The current situation in Russia is even more dramatic: Heavily censored Russian national media channels are banned from using words such as war, invasion, or occupation. In the best traditions of the past, Russian national rhetoric suggests that the country is engaged in the liberation of Ukrainians from Nazis, and Russians in Ukraine from genocide. Russians respond in a variety of ways to this rhetoric: some patriotically support the sacred Russian fight against the West, some empathize with the Ukrainians as victims of Neo-Nazism, and still others are blissfully unaware that a full-blown war has been launched. Russian military engagement, first framed as a training exercise, was quickly renamed as a special operation to demilitarize Ukraine, and as de-Nazifying the country. De-Nazifying a country, whose capital Kyiv took the first hit from Nazi Germany on June 22, 1941? De-Nazifying a country that lost 8 million people in the war against Nazi Germany? De-Nazifying its Jewish president, whose grandfather fought as a Soviet soldier in WWII against Nazi Germany and died a Colonel in independent Ukraine? And how exactly does demilitarization happen? With bombs and bullets?
In contrast to Putin, Ukrainian leader Volodymyr Zelensky, a talented comedian-turned-President, is currently teaching the world what powerful and inclusive rhetoric sounds like, in his courageous public addresses to the Ukrainian people, to the Russian people, to the Byelorussian people, to the West, and to the world. Contrary to the Russian news that has tried to discredit him and suggested that he has deserted the country just as Captain Francesco Schettino abandoned Costa Concordia, the Ukrainian leader (and the Number One target of the Russian army) has stayed with his people, using his best weapon – unifying, reasoning, encouraging words. There will be no “vada a bordo, cazzo” scenario; Zelensky will go down with his Ukrainian ship, if need be. Because Russian warships are, as we all know after the brave response of Ukrainian border guards and heroes of Ukraine, not welcome. When invited to be evacuated to the United States, the President answered, “I need ammunition, I don’t need a ride.” His words to the Russian people constitute a phenomenal example of emotionally rich, culturally nuanced, invitational rhetoric, rhetoric that urges the end of war and the recognition of the power of true democracy, demos, the people.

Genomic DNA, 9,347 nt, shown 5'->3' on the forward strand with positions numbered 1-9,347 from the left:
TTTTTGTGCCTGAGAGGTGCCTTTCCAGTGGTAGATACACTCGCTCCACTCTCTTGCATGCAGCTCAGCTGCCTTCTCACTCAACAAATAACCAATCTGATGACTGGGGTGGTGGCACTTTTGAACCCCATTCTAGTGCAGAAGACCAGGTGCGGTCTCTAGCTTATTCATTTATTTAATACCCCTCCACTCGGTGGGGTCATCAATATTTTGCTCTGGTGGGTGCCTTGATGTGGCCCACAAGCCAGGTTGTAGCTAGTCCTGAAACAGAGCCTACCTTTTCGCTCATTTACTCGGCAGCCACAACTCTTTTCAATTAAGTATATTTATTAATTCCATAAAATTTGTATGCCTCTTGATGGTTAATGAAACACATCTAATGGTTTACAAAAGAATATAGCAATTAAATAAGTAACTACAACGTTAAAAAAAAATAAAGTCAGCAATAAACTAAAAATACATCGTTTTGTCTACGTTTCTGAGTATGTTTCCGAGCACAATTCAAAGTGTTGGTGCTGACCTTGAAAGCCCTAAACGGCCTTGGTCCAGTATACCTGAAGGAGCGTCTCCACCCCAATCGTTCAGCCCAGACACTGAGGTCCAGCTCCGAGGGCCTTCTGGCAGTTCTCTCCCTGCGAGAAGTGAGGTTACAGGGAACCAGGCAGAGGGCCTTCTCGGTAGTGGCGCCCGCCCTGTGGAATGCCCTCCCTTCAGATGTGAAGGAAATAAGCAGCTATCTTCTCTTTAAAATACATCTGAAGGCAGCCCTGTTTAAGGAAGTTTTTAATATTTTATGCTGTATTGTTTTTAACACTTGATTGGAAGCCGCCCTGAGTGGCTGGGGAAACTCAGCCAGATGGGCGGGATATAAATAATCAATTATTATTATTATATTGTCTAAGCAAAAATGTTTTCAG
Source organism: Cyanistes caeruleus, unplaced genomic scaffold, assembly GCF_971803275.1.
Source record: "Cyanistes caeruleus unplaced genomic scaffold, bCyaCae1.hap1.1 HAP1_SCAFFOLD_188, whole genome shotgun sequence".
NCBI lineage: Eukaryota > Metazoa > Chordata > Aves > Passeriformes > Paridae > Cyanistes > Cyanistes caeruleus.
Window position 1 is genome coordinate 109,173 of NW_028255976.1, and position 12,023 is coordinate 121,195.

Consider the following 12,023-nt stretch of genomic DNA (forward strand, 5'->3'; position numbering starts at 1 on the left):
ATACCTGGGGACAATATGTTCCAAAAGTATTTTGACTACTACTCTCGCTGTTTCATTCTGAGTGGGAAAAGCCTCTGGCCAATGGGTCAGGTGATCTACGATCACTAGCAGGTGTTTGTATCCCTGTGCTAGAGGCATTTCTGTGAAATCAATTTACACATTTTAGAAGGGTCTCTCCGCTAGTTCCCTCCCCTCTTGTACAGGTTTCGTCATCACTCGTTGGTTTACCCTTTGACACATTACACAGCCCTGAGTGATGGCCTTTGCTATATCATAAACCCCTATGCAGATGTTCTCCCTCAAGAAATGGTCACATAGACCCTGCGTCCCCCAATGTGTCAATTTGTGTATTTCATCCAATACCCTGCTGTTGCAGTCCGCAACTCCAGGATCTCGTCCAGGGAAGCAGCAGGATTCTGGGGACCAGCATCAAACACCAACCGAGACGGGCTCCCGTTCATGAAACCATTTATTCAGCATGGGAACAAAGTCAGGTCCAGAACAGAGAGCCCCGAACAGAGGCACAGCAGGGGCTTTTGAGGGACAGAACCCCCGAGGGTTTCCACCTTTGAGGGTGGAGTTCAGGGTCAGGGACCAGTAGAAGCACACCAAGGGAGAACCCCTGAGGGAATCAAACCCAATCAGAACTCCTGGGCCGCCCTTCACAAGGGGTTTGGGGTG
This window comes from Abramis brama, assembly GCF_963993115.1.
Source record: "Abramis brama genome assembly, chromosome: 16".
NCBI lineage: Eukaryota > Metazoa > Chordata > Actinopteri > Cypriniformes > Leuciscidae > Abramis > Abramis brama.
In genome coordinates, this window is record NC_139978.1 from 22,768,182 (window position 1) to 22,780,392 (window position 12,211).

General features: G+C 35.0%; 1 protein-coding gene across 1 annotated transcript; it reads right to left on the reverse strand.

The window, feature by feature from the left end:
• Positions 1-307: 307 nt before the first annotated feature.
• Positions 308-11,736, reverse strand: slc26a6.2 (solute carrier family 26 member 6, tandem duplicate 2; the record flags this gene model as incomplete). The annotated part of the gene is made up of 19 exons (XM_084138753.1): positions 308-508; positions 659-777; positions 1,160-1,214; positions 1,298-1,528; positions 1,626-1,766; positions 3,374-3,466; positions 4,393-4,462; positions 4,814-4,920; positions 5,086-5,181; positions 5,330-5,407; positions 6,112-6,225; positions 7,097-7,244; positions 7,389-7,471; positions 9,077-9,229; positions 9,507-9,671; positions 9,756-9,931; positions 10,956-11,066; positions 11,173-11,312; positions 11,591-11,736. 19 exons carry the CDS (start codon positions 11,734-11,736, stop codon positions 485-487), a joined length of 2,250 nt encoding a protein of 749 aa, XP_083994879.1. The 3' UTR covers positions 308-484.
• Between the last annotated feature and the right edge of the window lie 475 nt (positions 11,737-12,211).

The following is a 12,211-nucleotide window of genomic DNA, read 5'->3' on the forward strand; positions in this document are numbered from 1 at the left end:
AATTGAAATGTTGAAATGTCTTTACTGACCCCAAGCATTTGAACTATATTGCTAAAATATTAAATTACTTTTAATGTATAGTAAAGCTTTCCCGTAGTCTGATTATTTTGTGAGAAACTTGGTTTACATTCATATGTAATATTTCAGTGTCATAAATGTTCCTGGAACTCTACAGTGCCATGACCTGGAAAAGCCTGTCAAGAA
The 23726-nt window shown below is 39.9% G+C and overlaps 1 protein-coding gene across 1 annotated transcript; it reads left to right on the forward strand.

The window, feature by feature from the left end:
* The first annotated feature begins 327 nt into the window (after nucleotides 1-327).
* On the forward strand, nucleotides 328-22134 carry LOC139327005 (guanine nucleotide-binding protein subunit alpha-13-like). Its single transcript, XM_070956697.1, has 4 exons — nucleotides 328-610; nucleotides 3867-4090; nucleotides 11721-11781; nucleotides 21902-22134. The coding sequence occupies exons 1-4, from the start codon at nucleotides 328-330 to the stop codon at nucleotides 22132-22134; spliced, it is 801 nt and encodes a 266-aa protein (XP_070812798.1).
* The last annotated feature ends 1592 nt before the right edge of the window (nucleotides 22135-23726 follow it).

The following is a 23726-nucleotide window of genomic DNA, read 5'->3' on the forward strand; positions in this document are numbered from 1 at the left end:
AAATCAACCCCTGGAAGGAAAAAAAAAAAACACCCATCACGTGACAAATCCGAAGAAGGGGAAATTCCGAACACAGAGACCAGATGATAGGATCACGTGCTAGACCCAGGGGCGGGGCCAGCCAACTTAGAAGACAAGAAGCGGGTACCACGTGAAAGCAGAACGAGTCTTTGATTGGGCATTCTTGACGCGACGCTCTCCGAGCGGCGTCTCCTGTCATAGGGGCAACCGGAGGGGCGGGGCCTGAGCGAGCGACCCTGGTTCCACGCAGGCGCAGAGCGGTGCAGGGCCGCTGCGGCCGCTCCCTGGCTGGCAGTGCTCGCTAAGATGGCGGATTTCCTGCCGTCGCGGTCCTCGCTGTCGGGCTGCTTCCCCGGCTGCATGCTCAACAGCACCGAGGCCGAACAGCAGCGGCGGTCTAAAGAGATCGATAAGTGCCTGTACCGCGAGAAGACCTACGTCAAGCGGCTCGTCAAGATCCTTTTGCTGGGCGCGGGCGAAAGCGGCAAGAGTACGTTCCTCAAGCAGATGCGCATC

Many of us watch helplessly, as democracy tries to resist the bombs and bullets of the enemy – the murderous tyranny, the pitiless autocracy – asking ourselves what we can do. We cannot control the murderous rockets, mercilessly raining on Ukrainian cities like April showers. But we can, and should, control the spread of the murderous rhetoric.
ABOUT THE AUTHOR
JULIA KHREBTAN-HÖRHAGER is an Associate Professor of Communication, Director/Leader of Education Abroad programs in Italy, and Associate Program Director of ACT International Human Rights Film Festival at Colorado State University.